Seafood exports in the first half of the year reached US$1.69 billion, a reduction of 11.24 per cent compared to the same period last year, the association said in a recent report.
Exports of frozen shrimp had seen the largest reduction both in terms of volume and value, it added.
In May alone, the country exported about 13,531 tonnes of shrimp worth more than $109.5 million, a reduction of 1.7 per cent in volume and 9.1 per cent in value over the same period last year.
In Bac Lieu province, the country's biggest "shrimp basket", total earnings from seafood export in the first half of the year was just $55.71 million, 31.88 per cent of the annual target.
Luong Le Phuong, deputy minister of Agriculture and Rural Development, said the current economic downturn had reduced shrimp consumption in key markets.
Stricter technical barriers for shrimp import set by China and other importers had also made things more difficult for shrimp exporters, he added.
Truong Dinh Hoe, VASEP general secretary, said along with the fall in seafood consumption, their prices had also fallen in most markets.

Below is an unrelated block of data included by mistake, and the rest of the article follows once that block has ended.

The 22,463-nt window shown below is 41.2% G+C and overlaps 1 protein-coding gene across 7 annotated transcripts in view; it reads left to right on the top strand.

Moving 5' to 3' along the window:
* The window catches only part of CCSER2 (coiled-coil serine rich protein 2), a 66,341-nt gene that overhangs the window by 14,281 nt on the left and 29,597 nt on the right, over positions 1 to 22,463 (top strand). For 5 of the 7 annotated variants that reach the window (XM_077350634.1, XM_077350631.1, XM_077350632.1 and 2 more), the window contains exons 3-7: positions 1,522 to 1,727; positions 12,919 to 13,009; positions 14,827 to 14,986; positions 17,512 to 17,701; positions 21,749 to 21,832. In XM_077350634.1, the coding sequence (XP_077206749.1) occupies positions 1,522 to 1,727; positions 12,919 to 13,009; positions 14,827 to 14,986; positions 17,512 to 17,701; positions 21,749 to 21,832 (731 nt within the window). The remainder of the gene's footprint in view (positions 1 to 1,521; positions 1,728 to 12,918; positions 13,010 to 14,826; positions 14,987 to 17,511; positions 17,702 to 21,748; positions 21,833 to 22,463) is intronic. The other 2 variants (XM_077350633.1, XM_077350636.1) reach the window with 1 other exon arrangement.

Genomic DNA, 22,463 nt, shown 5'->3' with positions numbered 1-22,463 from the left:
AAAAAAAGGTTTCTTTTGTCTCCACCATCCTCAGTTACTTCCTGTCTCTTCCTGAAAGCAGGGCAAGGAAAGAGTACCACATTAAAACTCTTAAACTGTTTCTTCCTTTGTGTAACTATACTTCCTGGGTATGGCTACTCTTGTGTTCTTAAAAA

He noted that the nation's seafood export markets were also shrinking. Last year, the country's seafood products were shipped to 126 countries and territories, but this had fallen to 120 this year.
In the first six months of the year, the EU still remained the largest importer of Viet Nam's seafood products, followed by Japan, China and the US.
According to the UN Food and Agriculture Organisation (FAO), prices of many seafood items would fall further in the next six months due to plentiful supply.
If the export of seafood products would not improve in the remaining months of the year, the sector would find it hard to achieve the target of $4.5 billion for this year, Phuong said.
He asked seafood enterprises to improve their competitiveness and enhance trade promotion efforts to boost exports in the remaining months of the year.
The total area for shrimp farming in the Cuu Long (Mekong) Delta in the first half of the year has reduced remarkably over the same period last year to around 566,000ha, according to the Aquaculture Department under the Ministry of Agriculture and Rural Development.
Financial difficulties, high prices of shrimp feed, unstable shrimp prices and the high risk of epidemics had discouraged farmers from persisting with shrimp farming, the department said.
This in turn, would put local seafood processing companies and exporters into greater difficulties as they would have insufficient raw material to process for export, it added.